Corruption of public officials in a state that permits gambling is "pratically unavoidable," their campaign fliers say. They cite as evidence both the conviction of Maryland Gov. Marvin Mandel on charges growing out of a track operation and the more recent indictment of Alexandria Commonwealth's Attorney William L. Cowhig on charges connected to bingo operations in the Washington suburbs.
"If we can't control a so-called 'nickel and dime' game like bingo and eliminate the temptation to bribe government officials, how do we expect to control race track gambling?" opponents ask.
Proponents - organized into Virginians for Horse Racing - are suggesting that their opposition in funded by the Mafia and that Maryland horse racing industry representatives actively are working to defeat the referendum in order to stave off competition.
C. E. Douglas, executive director of the probetting campaign also charges that individuals from Maryland - whom he will not name told him they are antiracing working with the Virginians Opposing Pari-Mutuel Gambling. State Del. Richard R. G. Hobson of Alexandria emphatically denies this charge and cites it as an example, along with the rumor of mafia money of the kind of campaign their opposition is waging.
Both sides describe their efforts as "eduction," both express fears of a last-minute media blitz by their opposition, and both say they will be outspent.
A poll taken by the Richmond Times Dispatch in September, long before the current public debate had gained much attention, showed that 54 percent of the voters polled said they would vote for the proposal. One-third were against it and 13 percent were undecided.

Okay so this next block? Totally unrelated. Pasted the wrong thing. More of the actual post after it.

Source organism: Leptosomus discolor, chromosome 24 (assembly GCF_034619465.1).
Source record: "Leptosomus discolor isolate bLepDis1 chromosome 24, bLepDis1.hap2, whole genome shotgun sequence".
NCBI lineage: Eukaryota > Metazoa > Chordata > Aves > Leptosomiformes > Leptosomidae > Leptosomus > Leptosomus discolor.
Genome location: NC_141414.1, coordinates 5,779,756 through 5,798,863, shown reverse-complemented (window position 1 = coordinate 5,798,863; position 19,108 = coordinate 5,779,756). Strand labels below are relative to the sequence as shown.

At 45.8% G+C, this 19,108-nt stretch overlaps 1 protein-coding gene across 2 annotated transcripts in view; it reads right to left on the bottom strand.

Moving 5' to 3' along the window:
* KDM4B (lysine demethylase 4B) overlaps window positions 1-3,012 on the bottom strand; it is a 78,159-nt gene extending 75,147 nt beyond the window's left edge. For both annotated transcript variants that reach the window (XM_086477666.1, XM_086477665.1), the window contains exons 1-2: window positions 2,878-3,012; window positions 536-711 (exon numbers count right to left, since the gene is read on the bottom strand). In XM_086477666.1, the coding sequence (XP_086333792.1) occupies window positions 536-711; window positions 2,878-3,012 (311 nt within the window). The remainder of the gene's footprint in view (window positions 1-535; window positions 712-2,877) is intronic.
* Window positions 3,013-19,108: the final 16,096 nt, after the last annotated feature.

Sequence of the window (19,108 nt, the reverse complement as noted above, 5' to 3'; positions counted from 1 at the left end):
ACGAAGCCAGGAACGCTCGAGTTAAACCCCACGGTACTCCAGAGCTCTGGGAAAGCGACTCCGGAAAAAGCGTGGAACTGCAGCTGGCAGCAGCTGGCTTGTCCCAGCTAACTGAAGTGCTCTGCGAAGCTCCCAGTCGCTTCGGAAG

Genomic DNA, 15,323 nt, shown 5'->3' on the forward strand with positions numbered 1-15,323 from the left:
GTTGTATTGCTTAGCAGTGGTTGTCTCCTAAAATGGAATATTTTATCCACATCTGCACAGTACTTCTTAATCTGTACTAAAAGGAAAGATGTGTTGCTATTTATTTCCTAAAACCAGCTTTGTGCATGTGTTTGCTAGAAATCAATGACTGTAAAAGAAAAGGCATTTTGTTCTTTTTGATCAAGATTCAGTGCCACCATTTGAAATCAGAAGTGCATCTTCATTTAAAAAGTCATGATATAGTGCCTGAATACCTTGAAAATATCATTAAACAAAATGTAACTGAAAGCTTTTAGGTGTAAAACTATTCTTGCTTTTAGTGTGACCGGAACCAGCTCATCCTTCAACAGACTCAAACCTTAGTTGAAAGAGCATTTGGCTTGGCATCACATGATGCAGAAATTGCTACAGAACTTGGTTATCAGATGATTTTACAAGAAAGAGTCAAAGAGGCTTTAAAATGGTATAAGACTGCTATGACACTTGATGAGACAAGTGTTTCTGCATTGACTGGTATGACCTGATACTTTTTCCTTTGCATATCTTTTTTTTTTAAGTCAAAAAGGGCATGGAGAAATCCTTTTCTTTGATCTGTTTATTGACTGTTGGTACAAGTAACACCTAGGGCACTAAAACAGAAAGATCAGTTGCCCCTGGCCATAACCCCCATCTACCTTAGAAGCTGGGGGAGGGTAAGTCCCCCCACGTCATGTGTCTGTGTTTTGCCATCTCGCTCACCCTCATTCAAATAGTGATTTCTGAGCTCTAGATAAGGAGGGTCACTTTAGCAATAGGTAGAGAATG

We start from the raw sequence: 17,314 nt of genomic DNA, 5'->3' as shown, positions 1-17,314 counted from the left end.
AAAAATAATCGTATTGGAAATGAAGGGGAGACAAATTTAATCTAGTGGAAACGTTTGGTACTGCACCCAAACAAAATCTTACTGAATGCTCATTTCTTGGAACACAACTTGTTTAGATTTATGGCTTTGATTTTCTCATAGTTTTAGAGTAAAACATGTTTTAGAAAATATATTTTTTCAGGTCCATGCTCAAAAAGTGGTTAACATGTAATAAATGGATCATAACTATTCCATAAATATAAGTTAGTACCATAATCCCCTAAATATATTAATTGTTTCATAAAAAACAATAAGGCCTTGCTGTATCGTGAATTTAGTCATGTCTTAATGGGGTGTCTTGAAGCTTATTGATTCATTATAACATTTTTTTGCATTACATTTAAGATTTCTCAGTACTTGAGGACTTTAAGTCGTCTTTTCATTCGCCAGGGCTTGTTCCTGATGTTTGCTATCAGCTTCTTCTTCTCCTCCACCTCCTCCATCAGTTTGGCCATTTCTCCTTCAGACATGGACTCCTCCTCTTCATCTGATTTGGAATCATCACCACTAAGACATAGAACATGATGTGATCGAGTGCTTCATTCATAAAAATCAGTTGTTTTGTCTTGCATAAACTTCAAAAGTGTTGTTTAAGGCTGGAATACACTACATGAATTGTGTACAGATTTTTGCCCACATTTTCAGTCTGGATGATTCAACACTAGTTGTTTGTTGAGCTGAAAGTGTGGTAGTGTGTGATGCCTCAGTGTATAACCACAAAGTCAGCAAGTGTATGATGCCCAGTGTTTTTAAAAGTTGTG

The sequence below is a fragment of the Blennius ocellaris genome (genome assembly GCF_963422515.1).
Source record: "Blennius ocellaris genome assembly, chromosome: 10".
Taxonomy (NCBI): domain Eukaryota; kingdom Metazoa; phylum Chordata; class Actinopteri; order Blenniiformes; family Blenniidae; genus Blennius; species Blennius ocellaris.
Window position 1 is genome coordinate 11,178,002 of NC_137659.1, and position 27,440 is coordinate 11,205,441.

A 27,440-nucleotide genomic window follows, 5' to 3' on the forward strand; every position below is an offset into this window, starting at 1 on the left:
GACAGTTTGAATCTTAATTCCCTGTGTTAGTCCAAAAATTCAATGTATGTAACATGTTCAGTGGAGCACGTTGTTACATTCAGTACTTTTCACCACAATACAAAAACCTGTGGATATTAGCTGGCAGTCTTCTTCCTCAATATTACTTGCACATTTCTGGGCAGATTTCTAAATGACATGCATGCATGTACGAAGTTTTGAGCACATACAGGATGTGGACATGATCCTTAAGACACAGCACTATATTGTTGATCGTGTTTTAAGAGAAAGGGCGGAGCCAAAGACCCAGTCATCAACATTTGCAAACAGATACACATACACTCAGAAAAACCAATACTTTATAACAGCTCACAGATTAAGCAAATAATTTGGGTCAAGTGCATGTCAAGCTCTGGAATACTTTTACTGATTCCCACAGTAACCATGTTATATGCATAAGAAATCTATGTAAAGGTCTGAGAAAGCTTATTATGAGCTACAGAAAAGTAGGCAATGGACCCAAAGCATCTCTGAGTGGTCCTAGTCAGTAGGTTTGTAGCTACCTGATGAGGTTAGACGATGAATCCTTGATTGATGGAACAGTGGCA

However, the opponents say they are encouraged by a growing list of prominent people against it, and antitrack sentiment in the populous Tidewater area, where one of the tracks would probably be built. The other track would be in northern Virginia.
The Nov. 7 referendum is the first of two referendums voters would be asked to approve before construction of a raace track could begin. If the November betting question is approved, voters in any locality where private investors want to build a track also would have to approve it in a separate election.
The opponents' alliance with churches provides not only money ($25,000 from the Methodists fo far, $10,000 from the Virginia Baptist Board) but access to such free advertising as church newspapers (the Baptist Religious Herald, for example, has a circulation of about 45,000; the Catholic Virginian 33,500).
If the opponents are able, as they hope, to tap the potential voters among Virginia's 370,000 Methodists, more than 500,000 Southern Baptist, and similarly large constituencies of Episcopalians and Catholics, they say that they have a chance of defeating the issue by a healthy margin.
Douglas charges that church offerings, which can be tax deductible, are being improperly used to fund what is essentially a political campaign.
His group has received contributions from the directors of the Virginia Thoroughbred Association ($20,000 so far with an additional $25,000 promised, Douglas said) and from horse racing and breeding interests in Delare and North Carolina.
The proponents have raised $74,600 so far; the opponents about $50,000. Both sides plan radio advertising and mailings, and plan to raise more money.
The ballot proposal also would permit up to 14 days of pari-mutuel horse racing at county fairs and local steeplechase races. "This means that every Virginian has a stake in this question," said opponent Hobson, "Not just those in Northern Virginia or Tidewater where the tracks might be built."